The description text you have provided, points towards the type of 1 Phase Induction Motor I was referring to (the type which should not have low speed control methods applied, due to start switch engaging).
There is something written in the front of motor :
From the description, the Motor sounds like this:
Split Phase Start"
SPLIT PHASE START SINGLE PHASE INDUCTION MOTOR
refers to this Motor having an Auxiliary "Start" Winding, used to - of course - Start the Motor.
It is needed to Start the Motor's Rotor from a dead Stop (or turning less RPMs than apx. 80% of the rated speed...more on this to follow).
The "Split Phase" is an additional Motor Winding, which is designed:
[*] At an "Offset" - in "X" number of degrees (like 20Â° to 60Â°) from the "Relative Polarity" of the Main "Run" Winding, in order to reduce the stationary Field of the Main Winding,
[*] The Winding arrangements resemble an Open Delta Polyphase connection scheme - where one of the Windings; the "Start" Winding, is controlled by a Normally Closed Centrifugal Switch,
[*] The Auxiliary "Start" Winding will have a lower Resistance/Reactance value than the Main "Run" Winding.
The term "Single Phase Induction Motor"
refers to the design characteristics being a 1Ã˜ Motor (not a Polyphase Motor - like 2 or 3 Phase), and it is an "Induction-type" Motor - AKA "Squirrel Cage Rotor" type Motor.
This Motor does not have a Wound Rotor (akin to the Armature of a DC Motor), and no input current flows DIRECTLY
through the Rotor.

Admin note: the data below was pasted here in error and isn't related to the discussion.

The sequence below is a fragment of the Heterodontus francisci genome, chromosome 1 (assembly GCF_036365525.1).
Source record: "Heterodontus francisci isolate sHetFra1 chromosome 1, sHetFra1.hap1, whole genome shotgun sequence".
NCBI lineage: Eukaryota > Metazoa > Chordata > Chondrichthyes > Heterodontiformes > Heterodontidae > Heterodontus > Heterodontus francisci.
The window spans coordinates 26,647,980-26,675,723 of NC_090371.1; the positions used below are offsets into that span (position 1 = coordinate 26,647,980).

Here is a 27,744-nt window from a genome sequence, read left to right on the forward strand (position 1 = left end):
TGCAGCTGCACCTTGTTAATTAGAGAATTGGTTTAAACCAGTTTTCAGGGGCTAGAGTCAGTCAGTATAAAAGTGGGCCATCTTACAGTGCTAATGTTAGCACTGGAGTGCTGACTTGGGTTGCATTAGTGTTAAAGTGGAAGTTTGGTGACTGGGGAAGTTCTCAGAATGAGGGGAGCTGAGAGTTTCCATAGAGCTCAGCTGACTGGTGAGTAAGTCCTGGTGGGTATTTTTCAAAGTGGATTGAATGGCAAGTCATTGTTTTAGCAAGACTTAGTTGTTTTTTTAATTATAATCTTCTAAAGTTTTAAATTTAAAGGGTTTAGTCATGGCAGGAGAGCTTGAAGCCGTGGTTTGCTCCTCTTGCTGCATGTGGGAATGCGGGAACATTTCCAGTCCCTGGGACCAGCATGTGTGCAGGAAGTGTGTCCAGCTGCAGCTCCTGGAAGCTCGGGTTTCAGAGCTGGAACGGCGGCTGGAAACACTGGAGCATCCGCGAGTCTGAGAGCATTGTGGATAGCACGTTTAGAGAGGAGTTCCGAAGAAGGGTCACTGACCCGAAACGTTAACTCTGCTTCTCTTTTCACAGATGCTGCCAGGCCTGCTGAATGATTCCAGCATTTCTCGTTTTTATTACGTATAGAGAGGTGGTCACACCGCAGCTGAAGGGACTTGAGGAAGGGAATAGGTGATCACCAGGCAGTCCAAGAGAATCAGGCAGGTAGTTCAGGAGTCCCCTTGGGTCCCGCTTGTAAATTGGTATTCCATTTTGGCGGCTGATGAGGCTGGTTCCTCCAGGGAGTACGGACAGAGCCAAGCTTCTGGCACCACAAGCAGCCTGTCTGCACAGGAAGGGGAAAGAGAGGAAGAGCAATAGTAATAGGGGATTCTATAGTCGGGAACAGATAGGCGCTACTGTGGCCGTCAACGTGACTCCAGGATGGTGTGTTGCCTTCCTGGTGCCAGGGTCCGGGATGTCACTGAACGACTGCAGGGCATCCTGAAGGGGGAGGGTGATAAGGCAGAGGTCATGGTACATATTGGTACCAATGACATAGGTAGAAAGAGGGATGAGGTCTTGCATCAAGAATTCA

Current is Induced
into the Rotor by introducing AC Power to the Stator Windings ("Stator Windings" are akin to the Field Windings of a DC motor).
These Motors function more similar to how a Transformer does, than how the typical DC Motor functions.
1Ã˜ Induction Motors (with exception to a few special types) require a method of getting the rotor to spin from either a dead stop (AKA "Locked Rotor"), or to bring it upto "Near Synchronous Speed".
Polyphase (2Ã˜, 3Ã˜) Motors do not require auxiliary start methods, they have "self-starting" abilities.
This is due to the fact that the magnetic fields developed at the Stator Windings, are "Rotating", and therefore will reduce the field level of an adjacent Winding - causing the Rotor to rotate according to this "Imbalance".
"1/3 HP" = one-third Horsepower; this is a "Fractional Horsepower" Motor.
"(0.25 kW)" = True Power rating for full load scenario. This is a 250 Watt (or 0.25 kiloWatt) rating.
"4 Pole" = there are two separate Stator Winding pairs, which will result in a Rotor Speed of 1/2 the Synchronous Frequency (not including the "Slip").
If the Synchronous Frequency of the AC Power System is 60 Hz, the equivalent RPMs (Revolutions Per Minute) would be:
(60 Hz Ã— 60 Seconds = 3,600 RPMs)
The "Unloaded" speed of a 2-Pole Induction Motor connected to 60 Hz is 3,600 RPMs.
As the Motor is loaded down (doing work), the rotor's speed "Slips" behind the Synchronous Frequency, until the maximum power is exceeded - then it stalls.
Typical Full-Load speed of a 2-Pole Motor is 3,450 RPMs.
Your Motor has 2 sets of "Pole Pairs", and is known as a 4-Pole Motor.
This, in effect, results in a speed, which is a fraction of the Synchronous Frequency (in this case - 1/2, or 50% Sync. Hz).